Workplace wellness, health and wellbeing have been trending topics for a while now. People are tuning in to mental health, mindfulness, healthy eating and fitness regimes on a personal level. So why is it that when it comes to health and safety rules and regulations in the workplace, there is much less enthusiasm?
Some are joked about and trivialised, others are outright ignored – but health and safety legislation has massively reduced workplace illness and injury in the last few decades, contributing to the improved health and wellbeing of workers in every sector.
Proven to help
It was in 1974 that the Health and Safety at Work Act, Health and Safety Commission and Health and Safety Executive were created. Prior to this, minimal provisions were in place for agricultural workers and those working in nuclear power stations – but there was no far-reaching law to protect people in more standard workplaces.
According to statistics from the Health and Safety Executive, the number of fatal injuries to employees in the UK has dropped 85% since 1974, with non-fatal injuries down 58% since 1986. Since 1990, overall reports of work-related ill health are down around 33%, and musculoskeletal disorders as a result of work or the workplace have been reduced by 40%.
Clearly, ongoing improvements to health and safety practices are having an impact. Though it can be easy to write off certain rules as “too much red tape” or as being overly cautious, action taken to keep employees safe and well is proving to make a real difference. Risk assessments, simple safety protocols and better education work hand-in-hand to protect anyone and everyone from workplace risks and hazards.
Workplace Wellness and Wellbeing: Improving Health and Safety education
Introducing new legislation isn’t enough, on its own, to keep workers safe and well. While new laws make it possible for enforcement actions to be taken against employers who put their staff at risk, the best way to ensure workplace wellness and wellbeing is to keep all staff trained and up-to-date with the latest safety procedures.
In an office environment this could be as simple as pointing out the potential hazards of new equipment or making sure that new recruits are familiar with fire safety procedures and any hazardous cleaning chemicals on site. In construction and other more dangerous industries, sending staff on NEBOSH training courses or other high-level education will be required.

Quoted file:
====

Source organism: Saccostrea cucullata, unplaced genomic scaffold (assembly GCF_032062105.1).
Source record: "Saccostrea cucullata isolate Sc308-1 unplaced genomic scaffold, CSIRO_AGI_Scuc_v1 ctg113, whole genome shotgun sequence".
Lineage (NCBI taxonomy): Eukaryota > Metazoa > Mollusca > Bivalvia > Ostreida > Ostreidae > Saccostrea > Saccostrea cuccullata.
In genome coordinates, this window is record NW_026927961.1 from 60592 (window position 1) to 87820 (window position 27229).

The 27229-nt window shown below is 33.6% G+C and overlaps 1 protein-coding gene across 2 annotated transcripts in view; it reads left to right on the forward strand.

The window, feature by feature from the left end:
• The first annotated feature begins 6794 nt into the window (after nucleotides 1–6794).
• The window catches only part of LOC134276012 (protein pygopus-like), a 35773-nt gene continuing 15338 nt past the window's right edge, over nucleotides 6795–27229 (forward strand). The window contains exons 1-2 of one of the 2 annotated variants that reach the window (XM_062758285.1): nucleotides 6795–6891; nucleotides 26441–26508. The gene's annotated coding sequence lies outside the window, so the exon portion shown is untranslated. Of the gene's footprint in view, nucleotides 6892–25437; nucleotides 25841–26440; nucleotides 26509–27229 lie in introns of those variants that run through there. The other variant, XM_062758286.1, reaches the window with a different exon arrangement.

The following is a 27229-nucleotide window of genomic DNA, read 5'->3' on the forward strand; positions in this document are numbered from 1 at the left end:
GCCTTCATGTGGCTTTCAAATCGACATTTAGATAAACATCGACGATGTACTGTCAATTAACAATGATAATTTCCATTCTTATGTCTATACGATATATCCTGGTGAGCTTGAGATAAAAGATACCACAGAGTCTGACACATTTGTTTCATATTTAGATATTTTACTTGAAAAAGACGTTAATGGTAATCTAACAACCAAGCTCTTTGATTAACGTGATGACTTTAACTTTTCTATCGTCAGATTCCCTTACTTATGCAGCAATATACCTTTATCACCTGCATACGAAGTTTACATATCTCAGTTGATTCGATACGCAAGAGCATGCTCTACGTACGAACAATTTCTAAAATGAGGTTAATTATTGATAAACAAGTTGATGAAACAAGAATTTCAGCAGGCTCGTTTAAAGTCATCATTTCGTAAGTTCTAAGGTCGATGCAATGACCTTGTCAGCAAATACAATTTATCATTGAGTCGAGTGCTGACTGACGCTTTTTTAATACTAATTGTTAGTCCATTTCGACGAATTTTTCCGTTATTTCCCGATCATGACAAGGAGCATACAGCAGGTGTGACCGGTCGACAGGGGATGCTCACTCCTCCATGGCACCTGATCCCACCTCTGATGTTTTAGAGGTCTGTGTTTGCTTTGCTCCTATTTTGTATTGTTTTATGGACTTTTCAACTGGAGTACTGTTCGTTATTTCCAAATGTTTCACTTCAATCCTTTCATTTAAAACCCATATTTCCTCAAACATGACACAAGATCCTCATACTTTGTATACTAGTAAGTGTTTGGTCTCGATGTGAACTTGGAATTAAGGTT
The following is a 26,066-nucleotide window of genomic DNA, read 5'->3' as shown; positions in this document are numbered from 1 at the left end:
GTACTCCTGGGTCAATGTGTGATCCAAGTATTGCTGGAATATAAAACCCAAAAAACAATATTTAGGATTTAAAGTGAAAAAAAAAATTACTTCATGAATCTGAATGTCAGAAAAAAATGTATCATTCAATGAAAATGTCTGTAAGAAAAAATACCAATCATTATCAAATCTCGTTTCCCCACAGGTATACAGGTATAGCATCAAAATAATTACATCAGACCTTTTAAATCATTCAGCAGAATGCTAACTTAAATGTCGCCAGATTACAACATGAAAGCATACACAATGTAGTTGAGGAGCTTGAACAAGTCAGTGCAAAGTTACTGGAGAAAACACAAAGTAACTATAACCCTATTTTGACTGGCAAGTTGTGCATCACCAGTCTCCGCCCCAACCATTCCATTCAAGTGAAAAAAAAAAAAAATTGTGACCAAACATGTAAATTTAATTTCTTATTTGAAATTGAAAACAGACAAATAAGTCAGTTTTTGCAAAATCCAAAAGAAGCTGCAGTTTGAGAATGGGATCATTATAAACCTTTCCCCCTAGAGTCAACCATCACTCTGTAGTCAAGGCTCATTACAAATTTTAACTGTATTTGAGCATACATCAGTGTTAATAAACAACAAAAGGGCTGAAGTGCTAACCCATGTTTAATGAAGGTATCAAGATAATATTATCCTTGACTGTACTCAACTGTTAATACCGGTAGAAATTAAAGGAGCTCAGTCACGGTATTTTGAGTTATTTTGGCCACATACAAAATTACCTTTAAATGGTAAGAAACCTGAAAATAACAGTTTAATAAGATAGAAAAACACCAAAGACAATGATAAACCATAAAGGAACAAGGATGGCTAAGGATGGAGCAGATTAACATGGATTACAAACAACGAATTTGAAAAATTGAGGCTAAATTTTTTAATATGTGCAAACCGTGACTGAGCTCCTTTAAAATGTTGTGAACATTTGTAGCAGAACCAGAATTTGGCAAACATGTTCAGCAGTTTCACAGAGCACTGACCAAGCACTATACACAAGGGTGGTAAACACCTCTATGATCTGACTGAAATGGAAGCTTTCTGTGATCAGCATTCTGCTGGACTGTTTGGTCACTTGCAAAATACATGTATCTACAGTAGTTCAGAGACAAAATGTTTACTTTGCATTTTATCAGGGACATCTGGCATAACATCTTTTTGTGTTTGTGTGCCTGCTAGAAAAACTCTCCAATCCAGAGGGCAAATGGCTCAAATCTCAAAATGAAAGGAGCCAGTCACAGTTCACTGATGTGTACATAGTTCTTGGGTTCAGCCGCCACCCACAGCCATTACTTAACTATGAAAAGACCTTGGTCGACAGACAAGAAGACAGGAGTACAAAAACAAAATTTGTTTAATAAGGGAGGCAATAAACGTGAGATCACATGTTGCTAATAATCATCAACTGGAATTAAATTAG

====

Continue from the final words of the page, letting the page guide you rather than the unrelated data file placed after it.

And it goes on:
More recently, workplace wellbeing practices have also begun to add emphasis to the importance of maintaining good mental health. While health and safety regulations are generally about physical dangers and protections, mental health can be improved by providing workers with an environment where they feel safe and where they are not under pressure to regularly cover other staff’s absences.
In training employees to act safely both in their own interests and in the interests of their colleagues, an improved sense of wellness in the workplace can be achieved.
Wellness for productivity
Unsurprisingly, a healthier workforce is a more productive workforce. One study by Aviva found that 61% of respondents stated that they would work harder for an employer who invested in their health.
Health and safety adjustments and improvements over the years mean that workers aren’t needing to take as much time off for sickness or injury as they have in the past – the number of days lost due to sickness absence in the UK has dropped sharply from over 180 million to less than 140 million in the last 20 years.
Of course, health and safety updates are designed for the benefit of workers, but that benefit is being passed on to their employers too. In turn, improved staff health and morale lead to better productivity and minimises business sick pay costs and insurance costs.
Continuing to strive for improvement
Though completely removing all risks and hazards is not necessarily achievable, there is always room for improvement in health and safety at work as well as all-round workplace wellness and wellbeing.
“There is evidence that investing in OSH increases staff morale, improves business reputation and saves money,” British Safety Council Policy Director Louise Ward says. “But there are still plenty of employers who haven’t yet recognised the benefits of making these investments.”
What can be done?
As an employer, deciding what actions to take to improve the health and wellbeing of employees can be tricky. A simple measure as a first step could be as easy as assigning relevant e-Learning courses to your employees to show them you are thinking of their health outside of the working environment.
As part of the Safety Media open license your employees would have access to the “expected” training titles such as “DSE“, “Manual Handling” and “Fire Safety” but they will also have access to titles such as “Health & Wellbeing“, “Stress Management“, “Change Management” and many more. Assigning courses is simple and your employees can have access to as many courses from our complete library as you see fit.